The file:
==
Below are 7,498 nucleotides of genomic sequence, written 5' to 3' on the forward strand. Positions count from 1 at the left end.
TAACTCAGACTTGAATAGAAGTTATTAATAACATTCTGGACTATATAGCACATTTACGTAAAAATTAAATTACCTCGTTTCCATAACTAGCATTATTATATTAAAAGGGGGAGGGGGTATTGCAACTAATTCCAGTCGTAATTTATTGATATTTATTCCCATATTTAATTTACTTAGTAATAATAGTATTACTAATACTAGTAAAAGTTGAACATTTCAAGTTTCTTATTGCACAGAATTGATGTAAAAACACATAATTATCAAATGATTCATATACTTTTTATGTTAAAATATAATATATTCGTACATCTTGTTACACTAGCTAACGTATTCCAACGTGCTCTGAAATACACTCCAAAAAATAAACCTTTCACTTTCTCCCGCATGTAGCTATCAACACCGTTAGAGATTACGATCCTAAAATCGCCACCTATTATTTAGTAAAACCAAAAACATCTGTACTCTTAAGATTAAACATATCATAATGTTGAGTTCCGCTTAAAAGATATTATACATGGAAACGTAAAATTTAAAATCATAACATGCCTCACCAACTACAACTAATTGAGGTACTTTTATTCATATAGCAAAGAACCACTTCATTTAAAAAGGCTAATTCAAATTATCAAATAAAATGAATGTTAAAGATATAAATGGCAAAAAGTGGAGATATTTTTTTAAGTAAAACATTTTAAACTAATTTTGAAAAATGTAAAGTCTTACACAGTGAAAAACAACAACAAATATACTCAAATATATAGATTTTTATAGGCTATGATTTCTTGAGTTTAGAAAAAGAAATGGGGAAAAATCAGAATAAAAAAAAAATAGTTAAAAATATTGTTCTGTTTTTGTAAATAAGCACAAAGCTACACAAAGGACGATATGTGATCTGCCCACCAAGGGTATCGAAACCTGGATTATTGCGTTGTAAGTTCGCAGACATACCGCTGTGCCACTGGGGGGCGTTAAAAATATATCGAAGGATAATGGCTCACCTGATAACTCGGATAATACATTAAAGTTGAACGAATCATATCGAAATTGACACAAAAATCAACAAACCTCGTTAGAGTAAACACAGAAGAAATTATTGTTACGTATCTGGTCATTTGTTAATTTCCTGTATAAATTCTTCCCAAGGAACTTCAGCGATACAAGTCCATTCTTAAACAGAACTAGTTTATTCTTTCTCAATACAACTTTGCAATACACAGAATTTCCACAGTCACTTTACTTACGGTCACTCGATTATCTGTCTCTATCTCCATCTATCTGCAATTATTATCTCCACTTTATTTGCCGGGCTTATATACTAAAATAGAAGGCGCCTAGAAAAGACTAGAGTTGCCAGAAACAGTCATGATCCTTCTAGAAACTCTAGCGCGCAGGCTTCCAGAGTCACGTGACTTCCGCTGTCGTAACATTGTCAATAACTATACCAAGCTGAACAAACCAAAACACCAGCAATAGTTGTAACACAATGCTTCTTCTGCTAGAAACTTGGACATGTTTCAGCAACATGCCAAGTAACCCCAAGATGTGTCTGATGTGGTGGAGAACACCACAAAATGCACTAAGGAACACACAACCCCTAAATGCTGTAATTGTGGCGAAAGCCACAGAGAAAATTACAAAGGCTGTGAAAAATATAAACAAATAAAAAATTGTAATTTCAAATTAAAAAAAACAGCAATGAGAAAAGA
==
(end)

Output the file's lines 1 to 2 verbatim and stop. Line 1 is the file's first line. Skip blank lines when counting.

Below are 7,498 nucleotides of genomic sequence, written 5' to 3' on the forward strand. Positions count from 1 at the left end.
TAACTCAGACTTGAATAGAAGTTATTAATAACATTCTGGACTATATAGCACATTTACGTAAAAATTAAATTACCTCGTTTCCATAACTAGCATTATTATATTAAAAGGGGGAGGGGGTATTGCAACTAATTCCAGTCGTAATTTATTGATATTTATTCCCATATTTAATTTACTTAGTAATAATAGTATTACTAATACTAGTAAAAGTTGAACATTTCAAGTTTCTTATTGCACAGAATTGATGTAAAAACACATAATTATCAAATGATTCATATACTTTTTATGTTAAAATATAATATATTCGTACATCTTGTTACACTAGCTAACGTATTCCAACGTGCTCTGAAATACACTCCAAAAAATAAACCTTTCACTTTCTCCCGCATGTAGCTATCAACACCGTTAGAGATTACGATCCTAAAATCGCCACCTATTATTTAGTAAAACCAAAAACATCTGTACTCTTAAGATTAAACATATCATAATGTTGAGTTCCGCTTAAAAGATATTATACATGGAAACGTAAAATTTAAAATCATAACATGCCTCACCAACTACAACTAATTGAGGTACTTTTATTCATATAGCAAAGAACCACTTCATTTAAAAAGGCTAATTCAAATTATCAAATAAAATGAATGTTAAAGATATAAATGGCAAAAAGTGGAGATATTTTTTTAAGTAAAACATTTTAAACTAATTTTGAAAAATGTAAAGTCTTACACAGTGAAAAACAACAACAAATATACTCAAATATATAGATTTTTATAGGCTATGATTTCTTGAGTTTAGAAAAAGAAATGGGGAAAAATCAGAATAAAAAAAAAATAGTTAAAAATATTGTTCTGTTTTTGTAAATAAGCACAAAGCTACACAAAGGACGATATGTGATCTGCCCACCAAGGGTATCGAAACCTGGATTATTGCGTTGTAAGTTCGCAGACATACCGCTGTGCCACTGGGGGGCGTTAAAAATATATCGAAGGATAATGGCTCACCTGATAACTCGGATAATACATTAAAGTTGAACGAATCATATCGAAATTGACACAAAAATCAACAAACCTCGTTAGAGTAAACACAGAAGAAATTATTGTTACGTATCTGGTCATTTGTTAATTTCCTGTATAAATTCTTCCCAAGGAACTTCAGCGATACAAGTCCATTCTTAAACAGAACTAGTTTATTCTTTCTCAATACAACTTTGCAATACACAGAATTTCCACAGTCACTTTACTTACGGTCACTCGATTATCTGTCTCTATCTCCATCTATCTGCAATTATTATCTCCACTTTATTTGCCGGGCTTATATACTAAAATAGAAGGCGCCTAGAAAAGACTAGAGTTGCCAGAAACAGTCATGATCCTTCTAGAAACTCTAGCGCGCAGGCTTCCAGAGTCACGTGACTTCCGCTGTCGTAACATTGTCAATAACTATACCAAGCTGAACAAACCAAAACACCAGCAATAGTTGTAACACAATGCTTCTTCTGCTAGAAACTTGGACATGTTTCAGCAACATGCCAAGTAACCCCAAGATGTGTCTGATGTGGTGGAGAACACCACAAAATGCACTAAGGAACACACAACCCCTAAATGCTGTAATTGTGGCGAAAGCCACAGAGAAAATTACAAAGGCTGTGAAAAATATAAACAAATAAAAAATTGTAATTTCAAATTAAAAAAAACAGCAATGAGAAAAGA